Miss Whitman has been able to get and to give a good lay view of the inner workings and technicalities of the T. V. A., including its well developed personnel system, its democratic manner of getting along with the valley people, its high record for safety of workers on dam projects, and the split at the top. She makes digressions into labor problems and C. I. O. tribulations in boom towns, especially Tupelo, Mississippi, but fits all digressions into the well knit story. She goes into the religious life of the valley, and indicates that justice has not been rendered the T. V. A. by some critics on this score. While giving major space and emphasis to the matter of human relations, she does descriptive justice to mechanical monsters.
“God’s Valley” is a book of substance and clarity. It surpasses most of the current flood of writings on the T. V. A., the South, and democracy.
“After Freedom” deals with a rural town in the delta region of the state of Mississippi, thinly concealed under the label of “Cottonville.” Dr. Hortense Powdermaker here writes about the same community which is treated in “Caste and Class in a Southern Town” by Dr. John Dollard. Both are concerned with race relations and racial attitudes, but Dr. Powdermaker moves from case to case with more deftness of interpretation and less subjective rationlization from preconceived theories than does the other scholar. She went far toward getting to the inside of Negro minds, and is able to portray their attitudes, both intraracial and interracial. Passing from a geographical, social, and economic outline of the local situation, she goes frankly into “Cohesion and Conflicts in the Negro Family,” “Religion and Superstition,” “Education,” and “The Negro’s Response to the Situation.” She analyzes Negroes as belonging to three classes: lower, upper, and middle, the last being large and divided between upper-middle and lower-middle. The small upper class, with more education and sophistication, is further than the other groups from the loose moral and family ties of slavery days, having taken on restraints from which the lower classes are free. Rut the author pointedly says, “The upper-class Negroes have escaped the checks imposed by illiteracy and poverty, but still suffer those involved in legal and social discrimination.” A candid investigation shows that there is a decrease in the sex relations between the races, partly through an increase in lax relations between the white sexes. The final chapter deals with the Negroes as “A Group in Process of Acculturation,” as gradually and increasingly taking on white patterns and standards, though with lags and changes, not to mention “rifts and tensions.” Dr. Powdermaker, an anthropologist by academic terms, ends her objective account with the observation, weighted with meaning, that the whole interracial situation is a breeding ground for conflict, deeply felt in the Cottonville community: “conflict of race against race, of class against class, of individual against individual, and of each individual within himself.” That puts the finger on a problem, a problem for Mississippi, for the South, and for American democracy.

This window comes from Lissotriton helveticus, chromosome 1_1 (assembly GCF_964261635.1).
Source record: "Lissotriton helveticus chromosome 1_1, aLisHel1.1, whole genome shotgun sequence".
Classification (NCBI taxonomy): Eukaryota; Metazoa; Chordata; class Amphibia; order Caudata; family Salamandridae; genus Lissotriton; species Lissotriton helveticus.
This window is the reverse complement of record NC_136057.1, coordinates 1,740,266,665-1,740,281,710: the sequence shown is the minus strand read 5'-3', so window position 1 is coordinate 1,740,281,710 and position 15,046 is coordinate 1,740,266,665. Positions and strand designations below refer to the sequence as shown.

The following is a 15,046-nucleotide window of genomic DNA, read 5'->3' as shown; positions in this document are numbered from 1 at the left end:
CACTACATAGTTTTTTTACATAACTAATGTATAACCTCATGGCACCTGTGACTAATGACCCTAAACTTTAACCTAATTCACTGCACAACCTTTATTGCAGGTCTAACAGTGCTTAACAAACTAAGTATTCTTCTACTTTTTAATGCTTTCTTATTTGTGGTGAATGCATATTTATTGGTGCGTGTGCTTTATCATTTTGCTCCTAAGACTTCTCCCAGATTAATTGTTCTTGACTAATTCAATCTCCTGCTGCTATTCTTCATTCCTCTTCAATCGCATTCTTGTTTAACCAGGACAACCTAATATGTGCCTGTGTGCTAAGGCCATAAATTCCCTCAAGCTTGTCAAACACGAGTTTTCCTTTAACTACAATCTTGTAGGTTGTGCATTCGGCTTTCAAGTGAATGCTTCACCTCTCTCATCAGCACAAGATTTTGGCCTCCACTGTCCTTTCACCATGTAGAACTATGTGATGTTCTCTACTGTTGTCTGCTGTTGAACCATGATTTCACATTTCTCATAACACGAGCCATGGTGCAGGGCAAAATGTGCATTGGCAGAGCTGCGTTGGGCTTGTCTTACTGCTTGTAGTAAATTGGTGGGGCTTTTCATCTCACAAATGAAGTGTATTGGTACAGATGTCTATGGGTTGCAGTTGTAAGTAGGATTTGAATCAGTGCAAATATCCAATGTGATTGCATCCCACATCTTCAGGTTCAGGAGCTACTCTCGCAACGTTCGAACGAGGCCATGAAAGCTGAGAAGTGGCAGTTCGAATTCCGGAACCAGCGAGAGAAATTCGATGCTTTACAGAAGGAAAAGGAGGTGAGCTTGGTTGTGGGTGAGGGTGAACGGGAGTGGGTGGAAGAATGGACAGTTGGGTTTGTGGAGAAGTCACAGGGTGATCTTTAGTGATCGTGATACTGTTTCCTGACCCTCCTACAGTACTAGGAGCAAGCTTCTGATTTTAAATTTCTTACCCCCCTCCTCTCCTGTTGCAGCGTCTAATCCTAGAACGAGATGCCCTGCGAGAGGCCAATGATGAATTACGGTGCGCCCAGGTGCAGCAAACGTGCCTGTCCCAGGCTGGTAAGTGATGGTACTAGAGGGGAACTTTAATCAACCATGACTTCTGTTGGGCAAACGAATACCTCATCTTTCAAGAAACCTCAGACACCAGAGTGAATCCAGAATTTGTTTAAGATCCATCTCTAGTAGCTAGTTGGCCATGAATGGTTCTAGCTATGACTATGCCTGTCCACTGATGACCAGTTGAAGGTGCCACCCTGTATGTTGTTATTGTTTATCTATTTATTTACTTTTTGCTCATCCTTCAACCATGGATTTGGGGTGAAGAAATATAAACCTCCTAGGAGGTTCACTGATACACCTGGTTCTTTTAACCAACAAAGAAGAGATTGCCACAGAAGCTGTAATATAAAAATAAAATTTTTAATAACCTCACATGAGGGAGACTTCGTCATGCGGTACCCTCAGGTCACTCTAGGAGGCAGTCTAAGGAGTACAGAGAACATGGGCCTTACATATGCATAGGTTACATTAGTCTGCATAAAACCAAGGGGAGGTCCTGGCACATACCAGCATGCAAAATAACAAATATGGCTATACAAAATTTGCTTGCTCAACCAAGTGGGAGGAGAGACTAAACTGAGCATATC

“Invisible Empire,” by Stanley F. Horn, editor of The Southern Lumberman at Nashville, Tennessee, is a history of the days of the Ku Klux Klan following the Civil War. Mr. Horn has read widely and interviewed many persons on the subject. His moving story gives us a full and fair description of the Reconstruction-day Klan, from its origin through its heyday to disrepute and disbandment. But Mr. Horn fails to give us adequate interpretation. The Klan was the third move in a post-Civil War exchange of moves. The second, which Mr. Horn mentions, was the move of the Reconstruction radicals. The first, unmen-tioned, was the adoption in various Southern states of legislative “Black Codes” immediately after the War and before Congress got at its drastic job. These “Black Codes” threatened to put the Negroes back into slavery without the name, and they were a factor in provoking what followed.